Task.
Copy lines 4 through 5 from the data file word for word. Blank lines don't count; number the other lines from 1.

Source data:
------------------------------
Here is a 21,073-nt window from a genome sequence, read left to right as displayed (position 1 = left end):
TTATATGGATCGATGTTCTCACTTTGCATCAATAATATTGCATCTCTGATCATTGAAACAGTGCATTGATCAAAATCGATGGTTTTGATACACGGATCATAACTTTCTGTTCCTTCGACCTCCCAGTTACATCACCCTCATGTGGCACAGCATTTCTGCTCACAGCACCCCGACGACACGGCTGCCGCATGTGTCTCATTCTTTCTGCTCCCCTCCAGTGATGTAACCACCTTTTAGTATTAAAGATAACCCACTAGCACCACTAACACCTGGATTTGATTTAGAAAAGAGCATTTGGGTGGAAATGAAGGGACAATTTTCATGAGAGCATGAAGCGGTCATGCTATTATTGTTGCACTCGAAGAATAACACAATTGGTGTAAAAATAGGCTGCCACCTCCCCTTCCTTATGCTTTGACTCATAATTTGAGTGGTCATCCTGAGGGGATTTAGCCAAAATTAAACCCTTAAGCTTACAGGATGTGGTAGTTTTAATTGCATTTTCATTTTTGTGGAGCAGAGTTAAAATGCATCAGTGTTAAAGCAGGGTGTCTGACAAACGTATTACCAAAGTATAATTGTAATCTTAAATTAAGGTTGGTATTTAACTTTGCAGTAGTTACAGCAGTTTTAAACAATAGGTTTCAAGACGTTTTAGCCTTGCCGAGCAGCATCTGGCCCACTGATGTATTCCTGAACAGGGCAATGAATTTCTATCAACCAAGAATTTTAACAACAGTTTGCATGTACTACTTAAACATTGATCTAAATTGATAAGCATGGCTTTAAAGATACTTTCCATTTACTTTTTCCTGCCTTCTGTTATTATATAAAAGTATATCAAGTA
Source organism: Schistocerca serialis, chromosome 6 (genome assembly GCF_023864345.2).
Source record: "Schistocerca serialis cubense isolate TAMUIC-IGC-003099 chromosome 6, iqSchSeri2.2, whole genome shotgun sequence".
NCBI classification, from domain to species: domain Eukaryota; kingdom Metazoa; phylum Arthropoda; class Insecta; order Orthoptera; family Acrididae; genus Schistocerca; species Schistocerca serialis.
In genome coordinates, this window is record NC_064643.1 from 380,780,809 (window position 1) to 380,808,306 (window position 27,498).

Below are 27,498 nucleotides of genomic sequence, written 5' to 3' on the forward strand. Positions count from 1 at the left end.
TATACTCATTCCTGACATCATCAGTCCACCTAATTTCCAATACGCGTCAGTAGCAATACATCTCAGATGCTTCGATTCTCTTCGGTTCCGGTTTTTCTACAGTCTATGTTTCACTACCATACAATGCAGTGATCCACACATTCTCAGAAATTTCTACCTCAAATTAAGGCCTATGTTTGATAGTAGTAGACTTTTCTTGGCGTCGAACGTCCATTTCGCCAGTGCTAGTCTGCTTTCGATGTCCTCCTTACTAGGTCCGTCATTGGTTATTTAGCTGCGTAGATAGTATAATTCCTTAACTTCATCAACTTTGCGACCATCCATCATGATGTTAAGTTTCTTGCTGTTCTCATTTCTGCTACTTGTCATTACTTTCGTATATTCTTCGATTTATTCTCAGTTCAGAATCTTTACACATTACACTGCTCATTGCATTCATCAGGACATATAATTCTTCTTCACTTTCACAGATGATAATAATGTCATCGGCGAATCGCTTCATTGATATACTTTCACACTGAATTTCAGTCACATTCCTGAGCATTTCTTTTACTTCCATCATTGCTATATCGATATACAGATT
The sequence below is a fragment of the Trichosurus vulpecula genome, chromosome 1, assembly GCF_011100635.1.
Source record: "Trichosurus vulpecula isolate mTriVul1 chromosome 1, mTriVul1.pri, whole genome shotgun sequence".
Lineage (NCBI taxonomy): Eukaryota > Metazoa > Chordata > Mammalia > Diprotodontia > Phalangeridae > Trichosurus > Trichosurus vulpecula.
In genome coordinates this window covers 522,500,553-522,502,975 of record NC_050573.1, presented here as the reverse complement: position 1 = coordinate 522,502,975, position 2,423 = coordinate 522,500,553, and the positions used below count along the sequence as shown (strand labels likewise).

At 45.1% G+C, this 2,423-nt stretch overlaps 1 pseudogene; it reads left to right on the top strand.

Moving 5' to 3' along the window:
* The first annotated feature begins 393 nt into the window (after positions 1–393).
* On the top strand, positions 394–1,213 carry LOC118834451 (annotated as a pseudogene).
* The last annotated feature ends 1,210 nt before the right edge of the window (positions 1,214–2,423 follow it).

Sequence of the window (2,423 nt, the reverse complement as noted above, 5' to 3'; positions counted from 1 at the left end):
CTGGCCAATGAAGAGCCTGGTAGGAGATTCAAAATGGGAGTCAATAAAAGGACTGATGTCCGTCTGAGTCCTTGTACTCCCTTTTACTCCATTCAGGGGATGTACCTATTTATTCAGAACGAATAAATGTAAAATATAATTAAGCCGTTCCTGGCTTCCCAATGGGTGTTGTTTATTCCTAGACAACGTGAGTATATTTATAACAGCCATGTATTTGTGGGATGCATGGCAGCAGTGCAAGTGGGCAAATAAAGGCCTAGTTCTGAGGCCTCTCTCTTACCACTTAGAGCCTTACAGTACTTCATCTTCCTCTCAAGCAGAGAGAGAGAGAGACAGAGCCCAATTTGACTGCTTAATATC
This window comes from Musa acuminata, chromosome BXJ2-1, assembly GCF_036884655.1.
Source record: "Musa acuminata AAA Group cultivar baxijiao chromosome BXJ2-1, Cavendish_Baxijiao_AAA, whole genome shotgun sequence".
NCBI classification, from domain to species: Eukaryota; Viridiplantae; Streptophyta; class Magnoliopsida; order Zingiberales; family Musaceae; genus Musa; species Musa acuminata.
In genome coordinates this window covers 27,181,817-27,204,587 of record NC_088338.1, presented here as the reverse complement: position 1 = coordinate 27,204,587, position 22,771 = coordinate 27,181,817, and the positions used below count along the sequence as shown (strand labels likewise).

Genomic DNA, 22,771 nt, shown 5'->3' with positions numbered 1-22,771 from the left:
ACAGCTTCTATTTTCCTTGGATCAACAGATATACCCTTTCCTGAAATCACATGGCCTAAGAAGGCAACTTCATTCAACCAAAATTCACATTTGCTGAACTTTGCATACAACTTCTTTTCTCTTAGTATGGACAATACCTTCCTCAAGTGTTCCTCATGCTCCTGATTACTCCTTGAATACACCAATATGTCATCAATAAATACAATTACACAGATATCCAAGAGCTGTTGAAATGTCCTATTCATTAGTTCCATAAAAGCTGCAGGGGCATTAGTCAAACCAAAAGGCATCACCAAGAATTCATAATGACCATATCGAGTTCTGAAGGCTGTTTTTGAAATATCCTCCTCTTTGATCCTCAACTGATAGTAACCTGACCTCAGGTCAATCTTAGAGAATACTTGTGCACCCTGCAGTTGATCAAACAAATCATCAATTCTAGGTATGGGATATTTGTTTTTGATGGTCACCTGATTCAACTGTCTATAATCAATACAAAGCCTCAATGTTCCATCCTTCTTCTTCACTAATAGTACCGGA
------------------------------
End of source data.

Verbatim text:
Source record: "Schistocerca serialis cubense isolate TAMUIC-IGC-003099 chromosome 6, iqSchSeri2.2, whole genome shotgun sequence".
NCBI classification, from domain to species: domain Eukaryota; kingdom Metazoa; phylum Arthropoda; class Insecta; order Orthoptera; family Acrididae; genus Schistocerca; species Schistocerca serialis.